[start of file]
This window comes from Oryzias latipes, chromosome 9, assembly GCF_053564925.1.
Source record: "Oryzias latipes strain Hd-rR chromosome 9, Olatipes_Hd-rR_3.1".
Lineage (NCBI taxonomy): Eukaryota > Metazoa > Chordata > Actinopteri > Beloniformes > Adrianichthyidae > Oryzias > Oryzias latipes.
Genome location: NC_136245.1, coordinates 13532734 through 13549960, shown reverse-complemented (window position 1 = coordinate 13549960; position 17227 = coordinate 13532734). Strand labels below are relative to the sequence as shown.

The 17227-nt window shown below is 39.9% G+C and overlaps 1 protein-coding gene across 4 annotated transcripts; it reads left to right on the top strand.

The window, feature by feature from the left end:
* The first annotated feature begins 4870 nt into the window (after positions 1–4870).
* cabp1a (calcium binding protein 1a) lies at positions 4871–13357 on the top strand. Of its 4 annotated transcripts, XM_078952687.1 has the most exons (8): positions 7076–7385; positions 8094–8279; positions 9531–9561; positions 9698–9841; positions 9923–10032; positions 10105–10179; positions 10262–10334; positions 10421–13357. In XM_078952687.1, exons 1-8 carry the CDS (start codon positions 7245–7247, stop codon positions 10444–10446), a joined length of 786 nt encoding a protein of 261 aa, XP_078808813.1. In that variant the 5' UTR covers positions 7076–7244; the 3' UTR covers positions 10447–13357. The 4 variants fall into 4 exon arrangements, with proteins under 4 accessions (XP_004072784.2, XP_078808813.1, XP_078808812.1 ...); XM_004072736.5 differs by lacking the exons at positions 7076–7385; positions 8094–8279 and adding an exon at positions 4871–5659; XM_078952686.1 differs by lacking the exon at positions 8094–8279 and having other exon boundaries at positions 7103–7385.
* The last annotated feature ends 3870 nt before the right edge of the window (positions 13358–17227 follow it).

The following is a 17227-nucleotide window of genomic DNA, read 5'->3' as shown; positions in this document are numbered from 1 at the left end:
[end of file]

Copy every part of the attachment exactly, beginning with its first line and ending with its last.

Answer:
This window comes from Oryzias latipes, chromosome 9, assembly GCF_053564925.1.
Source record: "Oryzias latipes strain Hd-rR chromosome 9, Olatipes_Hd-rR_3.1".
Lineage (NCBI taxonomy): Eukaryota > Metazoa > Chordata > Actinopteri > Beloniformes > Adrianichthyidae > Oryzias > Oryzias latipes.
Genome location: NC_136245.1, coordinates 13532734 through 13549960, shown reverse-complemented (window position 1 = coordinate 13549960; position 17227 = coordinate 13532734). Strand labels below are relative to the sequence as shown.

The 17227-nt window shown below is 39.9% G+C and overlaps 1 protein-coding gene across 4 annotated transcripts; it reads left to right on the top strand.

The window, feature by feature from the left end:
* The first annotated feature begins 4870 nt into the window (after positions 1–4870).
* cabp1a (calcium binding protein 1a) lies at positions 4871–13357 on the top strand. Of its 4 annotated transcripts, XM_078952687.1 has the most exons (8): positions 7076–7385; positions 8094–8279; positions 9531–9561; positions 9698–9841; positions 9923–10032; positions 10105–10179; positions 10262–10334; positions 10421–13357. In XM_078952687.1, exons 1-8 carry the CDS (start codon positions 7245–7247, stop codon positions 10444–10446), a joined length of 786 nt encoding a protein of 261 aa, XP_078808813.1. In that variant the 5' UTR covers positions 7076–7244; the 3' UTR covers positions 10447–13357. The 4 variants fall into 4 exon arrangements, with proteins under 4 accessions (XP_004072784.2, XP_078808813.1, XP_078808812.1 ...); XM_004072736.5 differs by lacking the exons at positions 7076–7385; positions 8094–8279 and adding an exon at positions 4871–5659; XM_078952686.1 differs by lacking the exon at positions 8094–8279 and having other exon boundaries at positions 7103–7385.
* The last annotated feature ends 3870 nt before the right edge of the window (positions 13358–17227 follow it).

The following is a 17227-nucleotide window of genomic DNA, read 5'->3' as shown; positions in this document are numbered from 1 at the left end: